In the 16th century BC the Phoenicians started disseminating the olive throughout the Greek isles, later introducing it to the Greek mainland between the 14th and 12th centuries BC where its cultivation increased and gained great importance in the 4th century BC when Solon issued decrees regulating olive planting.
From the 6th century BC onwards, the olive spread throughout the Mediterranean countries reaching Tripoli, Tunis and the island of Sicily. From there, it moved to southern Italy. Presto, however, maintained that the olive tree in Italy dates back to three centuries before the fall of Troy (1200 BC). Another Roman annalist (Penestrello) defends the traditional view that the first olive tree was brought to Italy during the reign of Lucius Tarquinius Priscus the Elder (616 - 578 BC), possibly from Tripoli or Gabes (Tunisia). Cultivation moved upwards from south to north, from Calabria to Liguria. When the Romans arrived in North Africa, the Berbers knew how to graft wild olives and had really developed its cultivation throughout the territories they occupied.
The Romans continued the expansion of the olive tree to the countries bordering the Mediterranean, using it as a peaceful weapon in their conquests to settle the people. It was introduced in Marseilles around 600 BC and spread from there to the whole of Gaul. The olive tree made its appearance in Sardinia in Roman times, while in Corsica it is said to have been brought by the Genoese after the fall of the Roman Empire.
6000 years of olive trees history
Olive growing was introduced into Spain during the
maritime domination of the Phoenicians (1050 BC) but did not develop to a
noteworthy extent until the arrival of Scipio (212 BC) and Roman rule (45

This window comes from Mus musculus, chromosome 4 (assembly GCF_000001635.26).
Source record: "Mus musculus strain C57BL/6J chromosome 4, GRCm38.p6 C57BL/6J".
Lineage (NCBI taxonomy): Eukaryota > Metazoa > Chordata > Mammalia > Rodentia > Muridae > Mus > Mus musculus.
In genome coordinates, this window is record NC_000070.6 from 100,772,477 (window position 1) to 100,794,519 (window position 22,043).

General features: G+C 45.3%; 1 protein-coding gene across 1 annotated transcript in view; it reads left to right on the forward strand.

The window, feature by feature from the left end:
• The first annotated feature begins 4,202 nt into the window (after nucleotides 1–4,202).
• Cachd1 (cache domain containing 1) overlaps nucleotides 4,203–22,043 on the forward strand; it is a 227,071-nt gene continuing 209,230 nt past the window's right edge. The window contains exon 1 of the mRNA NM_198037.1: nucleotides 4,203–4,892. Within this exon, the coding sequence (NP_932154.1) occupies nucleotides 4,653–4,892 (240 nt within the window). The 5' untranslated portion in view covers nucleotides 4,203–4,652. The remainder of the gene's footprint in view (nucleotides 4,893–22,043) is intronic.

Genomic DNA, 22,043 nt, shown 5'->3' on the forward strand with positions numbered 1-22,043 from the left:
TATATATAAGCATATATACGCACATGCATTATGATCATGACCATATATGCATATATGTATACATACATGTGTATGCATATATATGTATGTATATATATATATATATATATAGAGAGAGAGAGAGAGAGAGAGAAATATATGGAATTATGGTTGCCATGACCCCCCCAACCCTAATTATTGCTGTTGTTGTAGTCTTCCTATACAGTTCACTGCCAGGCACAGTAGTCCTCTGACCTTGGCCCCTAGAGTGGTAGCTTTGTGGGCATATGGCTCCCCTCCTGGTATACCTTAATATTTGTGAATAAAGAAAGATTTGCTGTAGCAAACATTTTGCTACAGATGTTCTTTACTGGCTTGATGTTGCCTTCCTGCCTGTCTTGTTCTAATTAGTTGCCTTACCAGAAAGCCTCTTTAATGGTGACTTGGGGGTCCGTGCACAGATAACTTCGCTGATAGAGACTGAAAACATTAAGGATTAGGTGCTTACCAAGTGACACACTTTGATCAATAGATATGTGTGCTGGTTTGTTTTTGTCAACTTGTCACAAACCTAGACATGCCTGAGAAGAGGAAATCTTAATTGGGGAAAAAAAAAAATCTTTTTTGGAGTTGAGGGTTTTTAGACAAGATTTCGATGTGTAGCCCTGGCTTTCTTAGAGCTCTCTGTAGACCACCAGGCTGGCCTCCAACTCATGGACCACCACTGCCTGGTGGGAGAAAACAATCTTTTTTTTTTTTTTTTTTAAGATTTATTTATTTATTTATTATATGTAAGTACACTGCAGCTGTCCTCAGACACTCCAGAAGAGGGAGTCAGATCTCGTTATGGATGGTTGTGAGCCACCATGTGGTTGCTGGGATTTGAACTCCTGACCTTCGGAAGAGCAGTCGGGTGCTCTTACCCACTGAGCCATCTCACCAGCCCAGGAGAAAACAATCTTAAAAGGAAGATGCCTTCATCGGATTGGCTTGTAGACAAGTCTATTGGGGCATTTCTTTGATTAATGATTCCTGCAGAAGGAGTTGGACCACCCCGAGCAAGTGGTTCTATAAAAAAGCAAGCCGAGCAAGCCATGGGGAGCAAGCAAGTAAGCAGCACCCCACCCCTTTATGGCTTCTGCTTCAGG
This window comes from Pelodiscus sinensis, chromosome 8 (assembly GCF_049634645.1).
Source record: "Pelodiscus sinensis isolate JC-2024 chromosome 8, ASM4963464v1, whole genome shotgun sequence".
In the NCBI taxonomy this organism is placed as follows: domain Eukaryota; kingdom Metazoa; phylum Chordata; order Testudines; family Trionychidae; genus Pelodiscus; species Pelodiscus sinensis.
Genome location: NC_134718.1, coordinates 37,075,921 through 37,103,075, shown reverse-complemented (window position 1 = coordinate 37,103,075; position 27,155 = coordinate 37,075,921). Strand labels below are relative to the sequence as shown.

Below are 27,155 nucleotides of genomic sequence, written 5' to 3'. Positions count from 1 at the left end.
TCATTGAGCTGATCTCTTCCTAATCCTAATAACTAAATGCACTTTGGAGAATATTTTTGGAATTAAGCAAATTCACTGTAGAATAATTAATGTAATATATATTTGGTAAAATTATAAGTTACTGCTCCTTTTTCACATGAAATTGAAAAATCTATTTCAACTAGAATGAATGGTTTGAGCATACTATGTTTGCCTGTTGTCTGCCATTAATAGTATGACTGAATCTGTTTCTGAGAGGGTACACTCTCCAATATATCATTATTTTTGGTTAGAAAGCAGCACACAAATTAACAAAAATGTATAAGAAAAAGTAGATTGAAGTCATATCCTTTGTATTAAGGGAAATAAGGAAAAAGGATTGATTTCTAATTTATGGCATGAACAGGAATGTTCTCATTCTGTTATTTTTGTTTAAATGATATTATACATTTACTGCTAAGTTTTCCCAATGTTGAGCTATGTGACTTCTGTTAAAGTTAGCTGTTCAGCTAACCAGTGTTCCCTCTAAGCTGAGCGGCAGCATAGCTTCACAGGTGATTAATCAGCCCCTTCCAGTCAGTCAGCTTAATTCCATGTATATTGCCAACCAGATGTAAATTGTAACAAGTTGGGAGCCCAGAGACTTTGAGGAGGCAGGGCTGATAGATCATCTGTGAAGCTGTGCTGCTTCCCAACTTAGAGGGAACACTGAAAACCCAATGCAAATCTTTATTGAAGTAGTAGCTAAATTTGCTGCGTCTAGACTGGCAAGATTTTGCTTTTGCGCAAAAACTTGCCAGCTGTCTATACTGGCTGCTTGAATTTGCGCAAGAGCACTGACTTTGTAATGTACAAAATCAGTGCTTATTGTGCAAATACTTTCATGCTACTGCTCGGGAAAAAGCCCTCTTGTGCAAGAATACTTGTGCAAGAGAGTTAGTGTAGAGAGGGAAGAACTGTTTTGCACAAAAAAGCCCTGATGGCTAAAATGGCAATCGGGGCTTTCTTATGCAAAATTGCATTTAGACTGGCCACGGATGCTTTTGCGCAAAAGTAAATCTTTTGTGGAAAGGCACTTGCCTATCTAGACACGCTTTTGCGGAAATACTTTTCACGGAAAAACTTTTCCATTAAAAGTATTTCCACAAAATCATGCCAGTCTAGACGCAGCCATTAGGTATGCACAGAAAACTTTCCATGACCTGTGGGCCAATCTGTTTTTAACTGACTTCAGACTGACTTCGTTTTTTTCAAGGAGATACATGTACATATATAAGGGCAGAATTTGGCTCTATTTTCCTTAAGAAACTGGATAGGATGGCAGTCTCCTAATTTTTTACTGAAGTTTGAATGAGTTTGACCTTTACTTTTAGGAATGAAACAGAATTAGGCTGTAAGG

BC). After the third Punic War, olives occupied a large stretch of the
Baetica valley and spread towards the central and Mediterranean coastal
areas of the Iberian Penisula, The Arabs brought their varieties with them
to the south of Spain and influenced the spread of cultivation so much
that the Spanish words for olive (aceituna), oil (aceite) and wild olive
tree (acebuche) have Arabic roots.
With the discovery of America (1492) olive farming
spread beyond its Mediterranean confines. The first olive trees were
carried from Seville to the West Indies and later to the American
Continent. By 1560 olive groves were being cultivated in Mexico, then
later in Peru, California, Chile and Argentina, where one of the plants
brought over during the Conquest - the old Arauco olive tree - lives to
In more modern times the olive tree has continued to
spread outside the Mediterranean and today is farmed in places as far
removed from its origins as southern Africa, Australia, Japan and China.
As Duhamel said, the Mediterranean ends where the olive tree no longer
grows", which can be capped by saying that "There where the sun
permits, the olive tree takes root and gains ground".
the centuries the olive tree, the olive and its oil has been regarded as
part of the social and cultural traditions of every country and region in
which it has been grown, harvested and processed.